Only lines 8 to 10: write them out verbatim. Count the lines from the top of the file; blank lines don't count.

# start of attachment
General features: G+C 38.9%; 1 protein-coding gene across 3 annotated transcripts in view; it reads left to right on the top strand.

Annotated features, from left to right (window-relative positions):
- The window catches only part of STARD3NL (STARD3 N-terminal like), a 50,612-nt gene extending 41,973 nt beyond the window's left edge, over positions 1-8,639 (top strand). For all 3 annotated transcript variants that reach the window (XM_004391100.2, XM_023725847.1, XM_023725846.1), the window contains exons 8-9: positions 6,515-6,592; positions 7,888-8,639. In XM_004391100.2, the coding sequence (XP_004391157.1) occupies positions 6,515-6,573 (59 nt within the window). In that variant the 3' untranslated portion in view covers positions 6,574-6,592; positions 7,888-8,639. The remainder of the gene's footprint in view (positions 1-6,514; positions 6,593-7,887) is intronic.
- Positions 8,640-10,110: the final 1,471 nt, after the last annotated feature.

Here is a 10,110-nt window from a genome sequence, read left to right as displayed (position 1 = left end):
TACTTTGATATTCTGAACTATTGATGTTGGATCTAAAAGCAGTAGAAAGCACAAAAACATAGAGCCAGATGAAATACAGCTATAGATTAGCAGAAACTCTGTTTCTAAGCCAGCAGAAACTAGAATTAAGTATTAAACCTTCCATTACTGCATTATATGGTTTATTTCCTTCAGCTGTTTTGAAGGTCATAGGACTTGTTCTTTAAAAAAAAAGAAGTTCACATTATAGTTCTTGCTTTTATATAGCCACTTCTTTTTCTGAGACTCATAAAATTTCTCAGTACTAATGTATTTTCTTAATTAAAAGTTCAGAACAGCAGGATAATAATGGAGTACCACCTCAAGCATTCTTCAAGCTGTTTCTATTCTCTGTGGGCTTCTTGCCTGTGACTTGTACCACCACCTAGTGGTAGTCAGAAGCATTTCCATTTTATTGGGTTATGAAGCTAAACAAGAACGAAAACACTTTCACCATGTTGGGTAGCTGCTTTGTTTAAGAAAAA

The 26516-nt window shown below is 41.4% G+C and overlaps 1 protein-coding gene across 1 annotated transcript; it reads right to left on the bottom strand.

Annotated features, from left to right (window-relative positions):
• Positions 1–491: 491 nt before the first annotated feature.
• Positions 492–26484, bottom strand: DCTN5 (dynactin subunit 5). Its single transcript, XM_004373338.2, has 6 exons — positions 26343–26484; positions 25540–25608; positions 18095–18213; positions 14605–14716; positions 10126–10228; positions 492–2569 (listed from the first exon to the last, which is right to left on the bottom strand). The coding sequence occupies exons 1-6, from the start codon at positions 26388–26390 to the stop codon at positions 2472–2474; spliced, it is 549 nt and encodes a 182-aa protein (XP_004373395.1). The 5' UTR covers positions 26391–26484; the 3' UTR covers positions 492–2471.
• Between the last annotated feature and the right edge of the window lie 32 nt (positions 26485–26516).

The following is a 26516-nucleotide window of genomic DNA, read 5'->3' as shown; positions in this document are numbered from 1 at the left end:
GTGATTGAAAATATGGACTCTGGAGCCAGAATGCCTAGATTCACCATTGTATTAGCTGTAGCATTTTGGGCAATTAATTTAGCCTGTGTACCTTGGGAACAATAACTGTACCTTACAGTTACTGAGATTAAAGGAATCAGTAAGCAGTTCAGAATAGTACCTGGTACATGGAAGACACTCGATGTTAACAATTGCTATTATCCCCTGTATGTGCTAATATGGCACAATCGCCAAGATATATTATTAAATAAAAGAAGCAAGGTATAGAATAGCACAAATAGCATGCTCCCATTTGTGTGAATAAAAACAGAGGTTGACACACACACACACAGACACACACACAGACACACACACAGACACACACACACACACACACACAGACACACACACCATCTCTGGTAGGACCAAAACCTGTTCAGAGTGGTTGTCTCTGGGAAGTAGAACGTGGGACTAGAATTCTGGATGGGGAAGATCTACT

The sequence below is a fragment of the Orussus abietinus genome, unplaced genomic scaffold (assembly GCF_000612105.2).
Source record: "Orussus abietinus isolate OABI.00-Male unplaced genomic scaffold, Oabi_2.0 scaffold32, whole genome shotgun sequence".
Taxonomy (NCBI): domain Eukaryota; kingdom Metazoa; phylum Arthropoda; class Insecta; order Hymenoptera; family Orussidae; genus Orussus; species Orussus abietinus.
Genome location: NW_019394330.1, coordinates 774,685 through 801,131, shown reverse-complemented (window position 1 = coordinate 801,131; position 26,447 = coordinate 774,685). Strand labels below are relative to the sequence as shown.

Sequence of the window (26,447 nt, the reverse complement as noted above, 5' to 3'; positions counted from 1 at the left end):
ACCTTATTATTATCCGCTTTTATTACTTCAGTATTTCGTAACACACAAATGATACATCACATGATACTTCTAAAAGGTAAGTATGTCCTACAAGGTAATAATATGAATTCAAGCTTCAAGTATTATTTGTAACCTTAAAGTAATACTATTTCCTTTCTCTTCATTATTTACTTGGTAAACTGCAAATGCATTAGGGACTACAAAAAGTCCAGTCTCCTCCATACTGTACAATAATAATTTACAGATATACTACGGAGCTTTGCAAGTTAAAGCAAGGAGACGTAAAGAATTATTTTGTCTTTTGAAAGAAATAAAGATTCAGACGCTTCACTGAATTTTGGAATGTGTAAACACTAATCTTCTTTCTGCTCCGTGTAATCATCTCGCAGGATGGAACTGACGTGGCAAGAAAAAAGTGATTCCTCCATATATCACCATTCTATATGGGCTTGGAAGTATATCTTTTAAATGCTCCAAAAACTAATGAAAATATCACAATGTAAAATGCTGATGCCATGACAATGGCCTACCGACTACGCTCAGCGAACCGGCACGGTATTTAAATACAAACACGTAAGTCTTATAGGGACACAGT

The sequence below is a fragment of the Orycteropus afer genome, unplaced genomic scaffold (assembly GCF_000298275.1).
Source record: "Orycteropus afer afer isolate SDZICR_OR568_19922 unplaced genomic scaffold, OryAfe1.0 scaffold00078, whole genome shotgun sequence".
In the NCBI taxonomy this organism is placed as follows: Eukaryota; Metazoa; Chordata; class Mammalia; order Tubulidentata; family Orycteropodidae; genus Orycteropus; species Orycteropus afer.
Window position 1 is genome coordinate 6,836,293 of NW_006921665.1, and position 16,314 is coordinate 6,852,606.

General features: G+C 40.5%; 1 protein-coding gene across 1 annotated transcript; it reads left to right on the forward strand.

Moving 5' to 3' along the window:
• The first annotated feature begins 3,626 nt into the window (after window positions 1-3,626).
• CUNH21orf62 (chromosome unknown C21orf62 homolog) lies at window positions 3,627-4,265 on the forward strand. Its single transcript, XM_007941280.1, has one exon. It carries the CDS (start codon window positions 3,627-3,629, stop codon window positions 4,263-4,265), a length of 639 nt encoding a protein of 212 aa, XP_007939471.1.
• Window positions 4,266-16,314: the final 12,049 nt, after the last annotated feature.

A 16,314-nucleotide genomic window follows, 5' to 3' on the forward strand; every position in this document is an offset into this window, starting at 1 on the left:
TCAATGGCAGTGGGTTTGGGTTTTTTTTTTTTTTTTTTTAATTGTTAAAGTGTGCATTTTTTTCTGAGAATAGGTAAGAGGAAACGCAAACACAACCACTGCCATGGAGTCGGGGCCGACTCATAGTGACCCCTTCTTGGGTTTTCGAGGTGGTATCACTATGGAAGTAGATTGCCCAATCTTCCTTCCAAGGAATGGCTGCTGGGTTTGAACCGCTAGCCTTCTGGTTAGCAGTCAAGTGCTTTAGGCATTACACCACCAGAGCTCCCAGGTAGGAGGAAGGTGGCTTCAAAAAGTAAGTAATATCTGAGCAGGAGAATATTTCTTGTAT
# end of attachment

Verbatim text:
Annotated features, from left to right (window-relative positions):
• Positions 1–491: 491 nt before the first annotated feature.
• Positions 492–26484, bottom strand: DCTN5 (dynactin subunit 5). Its single transcript, XM_004373338.2, has 6 exons — positions 26343–26484; positions 25540–25608; positions 18095–18213; positions 14605–14716; positions 10126–10228; positions 492–2569 (listed from the first exon to the last, which is right to left on the bottom strand). The coding sequence occupies exons 1-6, from the start codon at positions 26388–26390 to the stop codon at positions 2472–2474; spliced, it is 549 nt and encodes a 182-aa protein (XP_004373395.1). The 5' UTR covers positions 26391–26484; the 3' UTR covers positions 492–2471.